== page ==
All bound states (groups that are not decaying away, they're more "orbiting" in some way) of nuclei and electrons may be written as a (linear combination of) energy eigenstates – eigenstates of the Hamiltonian $H$.
The Hamiltonian (energy operator) is always the same – it captures all the information about the laws of Nature and there are the same. The possible eigenstates and eigenvalues of this operator are "discrete", i.e. sharply separated from each other, so their set is countable. We may uniquely identify these solutions – eigenstates – by labels, e.g. by integers.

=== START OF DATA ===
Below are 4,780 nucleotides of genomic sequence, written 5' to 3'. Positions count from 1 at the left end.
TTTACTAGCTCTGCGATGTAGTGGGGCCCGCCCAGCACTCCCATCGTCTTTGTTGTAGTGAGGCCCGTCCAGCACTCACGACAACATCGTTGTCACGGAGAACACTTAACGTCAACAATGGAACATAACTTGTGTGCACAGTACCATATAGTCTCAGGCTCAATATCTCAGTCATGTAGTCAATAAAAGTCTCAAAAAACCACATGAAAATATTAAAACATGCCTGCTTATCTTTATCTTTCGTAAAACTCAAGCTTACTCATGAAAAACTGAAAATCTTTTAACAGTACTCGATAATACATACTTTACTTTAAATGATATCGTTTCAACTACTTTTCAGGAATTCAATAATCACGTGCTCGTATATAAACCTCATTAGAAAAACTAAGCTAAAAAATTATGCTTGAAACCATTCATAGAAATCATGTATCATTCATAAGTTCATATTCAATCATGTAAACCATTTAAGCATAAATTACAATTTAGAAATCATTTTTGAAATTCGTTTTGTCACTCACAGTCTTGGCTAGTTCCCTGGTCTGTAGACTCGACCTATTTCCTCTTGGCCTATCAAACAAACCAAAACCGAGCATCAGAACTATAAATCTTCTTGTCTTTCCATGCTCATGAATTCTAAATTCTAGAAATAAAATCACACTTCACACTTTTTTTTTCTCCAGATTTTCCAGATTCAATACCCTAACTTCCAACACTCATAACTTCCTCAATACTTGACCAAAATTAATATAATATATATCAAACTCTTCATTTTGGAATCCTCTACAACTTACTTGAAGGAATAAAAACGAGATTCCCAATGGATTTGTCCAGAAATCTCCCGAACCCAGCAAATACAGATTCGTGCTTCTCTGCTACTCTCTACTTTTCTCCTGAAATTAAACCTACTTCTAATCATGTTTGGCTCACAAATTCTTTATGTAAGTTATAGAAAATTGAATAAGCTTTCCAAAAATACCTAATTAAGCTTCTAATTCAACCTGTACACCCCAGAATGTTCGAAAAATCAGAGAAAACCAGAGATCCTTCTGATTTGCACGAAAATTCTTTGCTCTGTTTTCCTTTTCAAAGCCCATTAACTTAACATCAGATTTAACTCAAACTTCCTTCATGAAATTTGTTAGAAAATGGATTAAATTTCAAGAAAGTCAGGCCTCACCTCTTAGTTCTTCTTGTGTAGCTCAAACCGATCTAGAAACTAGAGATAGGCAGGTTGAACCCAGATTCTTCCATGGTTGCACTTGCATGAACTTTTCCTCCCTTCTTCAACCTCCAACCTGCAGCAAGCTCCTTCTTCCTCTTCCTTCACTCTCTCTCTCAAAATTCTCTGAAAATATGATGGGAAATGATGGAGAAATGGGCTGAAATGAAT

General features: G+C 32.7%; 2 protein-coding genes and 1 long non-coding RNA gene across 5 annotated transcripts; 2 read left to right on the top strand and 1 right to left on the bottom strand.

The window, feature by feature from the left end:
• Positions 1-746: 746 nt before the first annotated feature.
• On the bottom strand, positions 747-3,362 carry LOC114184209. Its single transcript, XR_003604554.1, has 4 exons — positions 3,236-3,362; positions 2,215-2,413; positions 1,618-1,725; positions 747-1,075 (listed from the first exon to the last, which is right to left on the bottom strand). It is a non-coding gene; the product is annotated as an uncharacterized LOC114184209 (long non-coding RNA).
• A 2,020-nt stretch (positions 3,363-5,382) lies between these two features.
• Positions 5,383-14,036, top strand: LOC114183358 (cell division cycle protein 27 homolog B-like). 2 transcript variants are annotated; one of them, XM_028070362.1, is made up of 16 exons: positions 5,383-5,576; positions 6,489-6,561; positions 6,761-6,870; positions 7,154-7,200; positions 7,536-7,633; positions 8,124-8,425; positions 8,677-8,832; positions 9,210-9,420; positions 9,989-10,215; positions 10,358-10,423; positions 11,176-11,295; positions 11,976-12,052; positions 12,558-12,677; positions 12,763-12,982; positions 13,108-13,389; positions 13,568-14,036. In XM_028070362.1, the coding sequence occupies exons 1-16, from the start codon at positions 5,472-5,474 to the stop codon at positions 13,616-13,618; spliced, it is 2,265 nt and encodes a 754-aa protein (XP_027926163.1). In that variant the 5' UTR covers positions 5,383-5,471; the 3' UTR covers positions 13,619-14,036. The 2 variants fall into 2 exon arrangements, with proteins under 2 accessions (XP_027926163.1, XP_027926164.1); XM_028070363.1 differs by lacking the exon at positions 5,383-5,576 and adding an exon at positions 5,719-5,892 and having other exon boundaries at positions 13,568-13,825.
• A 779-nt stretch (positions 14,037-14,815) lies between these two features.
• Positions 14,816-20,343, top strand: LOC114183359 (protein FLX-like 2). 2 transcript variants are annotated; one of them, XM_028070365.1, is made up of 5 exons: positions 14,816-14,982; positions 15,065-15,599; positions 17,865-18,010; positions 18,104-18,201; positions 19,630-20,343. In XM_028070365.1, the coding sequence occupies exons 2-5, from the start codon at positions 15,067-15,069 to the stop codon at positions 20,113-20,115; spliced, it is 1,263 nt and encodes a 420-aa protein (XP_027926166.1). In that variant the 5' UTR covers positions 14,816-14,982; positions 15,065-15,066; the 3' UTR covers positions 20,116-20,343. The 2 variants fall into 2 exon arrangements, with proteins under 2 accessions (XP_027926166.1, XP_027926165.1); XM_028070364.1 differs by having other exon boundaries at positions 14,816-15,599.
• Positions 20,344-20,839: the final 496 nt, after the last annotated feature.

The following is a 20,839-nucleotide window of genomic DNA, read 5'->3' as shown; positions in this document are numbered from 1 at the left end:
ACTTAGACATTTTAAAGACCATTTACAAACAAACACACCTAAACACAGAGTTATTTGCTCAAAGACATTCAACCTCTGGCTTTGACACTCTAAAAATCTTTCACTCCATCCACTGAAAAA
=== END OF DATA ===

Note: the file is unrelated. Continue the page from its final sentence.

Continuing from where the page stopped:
If two atoms have the same label, they are exactly the same because they are exactly the same eigenstates of the same Hamiltonian which defines the laws of physics and those are also the same everywhere.
Incidentally, two atoms are also perfectly identical in a stronger sense: if we exchange them, the wave function remains exactly the same (up to the sign flip, if they are fermions). It has to be so because the atoms' dynamics is described by "field theory" where the fields are either bosonic or fermionic, and two or more atoms are achieved by the action of two or more "creation operators" and those either commute or anticommute with each other which guarantees the symmetry or antisymmetry of the wave function under the permutations of the atoms.